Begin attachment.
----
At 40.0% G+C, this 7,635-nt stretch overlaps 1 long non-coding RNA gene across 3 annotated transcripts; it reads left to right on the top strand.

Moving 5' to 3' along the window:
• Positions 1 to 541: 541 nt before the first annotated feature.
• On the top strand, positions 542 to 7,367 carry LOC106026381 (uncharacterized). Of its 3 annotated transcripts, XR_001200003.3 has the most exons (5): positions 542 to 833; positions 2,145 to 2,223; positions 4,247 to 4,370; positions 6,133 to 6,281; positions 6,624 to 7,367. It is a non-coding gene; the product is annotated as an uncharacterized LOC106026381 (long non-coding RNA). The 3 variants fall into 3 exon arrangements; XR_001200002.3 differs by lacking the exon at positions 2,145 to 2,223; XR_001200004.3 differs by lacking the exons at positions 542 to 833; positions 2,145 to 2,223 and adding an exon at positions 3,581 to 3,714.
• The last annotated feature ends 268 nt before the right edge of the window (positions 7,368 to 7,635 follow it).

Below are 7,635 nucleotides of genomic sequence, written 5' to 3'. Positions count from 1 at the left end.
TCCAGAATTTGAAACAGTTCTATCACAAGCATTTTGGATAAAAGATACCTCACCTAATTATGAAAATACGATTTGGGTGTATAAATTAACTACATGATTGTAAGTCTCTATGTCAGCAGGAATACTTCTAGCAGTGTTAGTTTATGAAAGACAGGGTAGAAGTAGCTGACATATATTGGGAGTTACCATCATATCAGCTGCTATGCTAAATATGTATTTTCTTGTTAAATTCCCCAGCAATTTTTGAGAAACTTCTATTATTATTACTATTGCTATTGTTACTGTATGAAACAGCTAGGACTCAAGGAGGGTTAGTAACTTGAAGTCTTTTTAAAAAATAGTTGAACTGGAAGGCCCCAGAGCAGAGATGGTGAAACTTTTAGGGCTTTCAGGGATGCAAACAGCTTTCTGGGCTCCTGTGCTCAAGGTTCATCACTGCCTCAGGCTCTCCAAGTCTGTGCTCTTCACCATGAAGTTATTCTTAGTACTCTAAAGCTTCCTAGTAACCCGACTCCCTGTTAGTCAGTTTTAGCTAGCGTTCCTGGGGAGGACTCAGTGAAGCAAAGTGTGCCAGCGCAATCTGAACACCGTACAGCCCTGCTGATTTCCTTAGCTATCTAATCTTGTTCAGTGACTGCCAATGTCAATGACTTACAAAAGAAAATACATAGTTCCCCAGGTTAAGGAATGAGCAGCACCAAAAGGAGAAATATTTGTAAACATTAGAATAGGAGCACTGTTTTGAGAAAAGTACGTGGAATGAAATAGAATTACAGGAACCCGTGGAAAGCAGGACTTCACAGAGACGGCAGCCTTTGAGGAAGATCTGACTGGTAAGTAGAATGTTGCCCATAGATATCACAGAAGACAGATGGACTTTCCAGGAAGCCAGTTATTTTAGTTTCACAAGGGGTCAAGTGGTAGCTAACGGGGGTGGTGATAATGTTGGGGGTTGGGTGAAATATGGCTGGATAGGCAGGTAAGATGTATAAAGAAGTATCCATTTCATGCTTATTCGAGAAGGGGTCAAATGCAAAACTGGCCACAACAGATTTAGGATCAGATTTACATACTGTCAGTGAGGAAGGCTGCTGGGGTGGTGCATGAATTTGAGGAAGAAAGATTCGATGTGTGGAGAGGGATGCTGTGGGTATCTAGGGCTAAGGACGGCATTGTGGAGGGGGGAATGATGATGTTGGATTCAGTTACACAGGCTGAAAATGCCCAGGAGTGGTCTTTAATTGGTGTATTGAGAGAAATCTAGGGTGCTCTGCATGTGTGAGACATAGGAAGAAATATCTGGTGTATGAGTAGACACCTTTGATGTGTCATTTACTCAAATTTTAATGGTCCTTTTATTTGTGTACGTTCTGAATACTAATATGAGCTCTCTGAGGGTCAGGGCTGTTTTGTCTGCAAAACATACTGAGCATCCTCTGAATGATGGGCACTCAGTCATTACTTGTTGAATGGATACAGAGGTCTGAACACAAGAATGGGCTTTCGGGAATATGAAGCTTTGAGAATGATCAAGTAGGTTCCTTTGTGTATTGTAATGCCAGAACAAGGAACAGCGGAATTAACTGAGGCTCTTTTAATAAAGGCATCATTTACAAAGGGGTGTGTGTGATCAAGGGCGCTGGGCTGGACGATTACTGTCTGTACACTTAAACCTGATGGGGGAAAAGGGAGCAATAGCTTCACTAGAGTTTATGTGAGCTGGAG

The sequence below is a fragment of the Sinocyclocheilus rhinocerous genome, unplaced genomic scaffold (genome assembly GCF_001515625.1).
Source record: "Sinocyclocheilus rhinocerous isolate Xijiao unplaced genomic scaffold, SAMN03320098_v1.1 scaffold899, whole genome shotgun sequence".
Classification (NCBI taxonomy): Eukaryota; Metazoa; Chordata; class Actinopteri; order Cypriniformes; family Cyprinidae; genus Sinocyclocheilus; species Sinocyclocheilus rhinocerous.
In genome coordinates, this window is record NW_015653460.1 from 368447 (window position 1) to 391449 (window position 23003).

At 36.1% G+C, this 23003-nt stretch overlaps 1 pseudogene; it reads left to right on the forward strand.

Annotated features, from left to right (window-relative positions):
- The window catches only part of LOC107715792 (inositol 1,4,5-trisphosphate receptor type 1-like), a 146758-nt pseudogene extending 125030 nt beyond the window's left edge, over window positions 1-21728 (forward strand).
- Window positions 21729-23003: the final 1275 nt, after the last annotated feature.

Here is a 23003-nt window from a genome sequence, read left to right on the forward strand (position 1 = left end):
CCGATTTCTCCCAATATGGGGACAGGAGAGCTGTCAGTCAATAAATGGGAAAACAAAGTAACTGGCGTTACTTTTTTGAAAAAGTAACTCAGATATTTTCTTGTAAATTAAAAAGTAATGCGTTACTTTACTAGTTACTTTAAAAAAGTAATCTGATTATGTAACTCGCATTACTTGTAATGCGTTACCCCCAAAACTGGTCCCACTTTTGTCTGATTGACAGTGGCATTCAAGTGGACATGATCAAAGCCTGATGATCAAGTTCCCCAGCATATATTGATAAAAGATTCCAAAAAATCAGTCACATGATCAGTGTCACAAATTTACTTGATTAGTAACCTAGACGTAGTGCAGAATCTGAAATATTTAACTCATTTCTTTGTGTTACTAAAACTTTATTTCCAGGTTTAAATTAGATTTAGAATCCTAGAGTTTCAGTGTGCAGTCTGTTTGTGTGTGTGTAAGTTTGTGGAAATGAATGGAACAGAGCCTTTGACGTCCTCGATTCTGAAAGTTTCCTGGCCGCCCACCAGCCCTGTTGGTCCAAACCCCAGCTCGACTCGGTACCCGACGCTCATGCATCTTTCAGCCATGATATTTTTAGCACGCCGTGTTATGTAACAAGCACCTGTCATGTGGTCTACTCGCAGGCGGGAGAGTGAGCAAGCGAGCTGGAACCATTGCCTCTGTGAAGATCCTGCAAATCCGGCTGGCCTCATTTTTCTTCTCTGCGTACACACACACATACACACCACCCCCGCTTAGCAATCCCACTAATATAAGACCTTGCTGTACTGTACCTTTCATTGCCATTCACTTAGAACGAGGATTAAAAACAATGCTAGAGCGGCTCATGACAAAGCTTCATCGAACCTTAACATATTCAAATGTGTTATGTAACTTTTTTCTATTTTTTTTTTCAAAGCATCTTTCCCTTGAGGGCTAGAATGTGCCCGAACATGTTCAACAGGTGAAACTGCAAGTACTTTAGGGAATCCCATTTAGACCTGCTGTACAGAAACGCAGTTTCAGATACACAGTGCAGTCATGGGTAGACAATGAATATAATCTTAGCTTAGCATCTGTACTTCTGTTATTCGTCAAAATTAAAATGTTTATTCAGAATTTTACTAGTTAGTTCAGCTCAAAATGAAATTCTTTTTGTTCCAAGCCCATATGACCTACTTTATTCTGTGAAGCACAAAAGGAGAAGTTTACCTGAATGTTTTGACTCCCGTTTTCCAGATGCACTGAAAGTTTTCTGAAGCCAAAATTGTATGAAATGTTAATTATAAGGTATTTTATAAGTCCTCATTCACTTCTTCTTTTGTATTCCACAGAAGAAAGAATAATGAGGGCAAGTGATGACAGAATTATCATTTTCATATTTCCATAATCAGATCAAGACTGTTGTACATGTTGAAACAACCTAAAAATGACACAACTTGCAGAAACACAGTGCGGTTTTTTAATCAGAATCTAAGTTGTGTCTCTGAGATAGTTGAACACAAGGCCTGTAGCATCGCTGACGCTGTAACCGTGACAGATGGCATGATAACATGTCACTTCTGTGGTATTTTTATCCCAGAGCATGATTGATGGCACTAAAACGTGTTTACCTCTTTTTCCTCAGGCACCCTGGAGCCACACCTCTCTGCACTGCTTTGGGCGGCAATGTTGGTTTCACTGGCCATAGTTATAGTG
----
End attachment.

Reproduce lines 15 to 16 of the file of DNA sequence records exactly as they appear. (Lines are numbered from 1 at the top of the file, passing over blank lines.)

- Window positions 21729-23003: the final 1275 nt, after the last annotated feature.

Here is a 23003-nt window from a genome sequence, read left to right on the forward strand (position 1 = left end):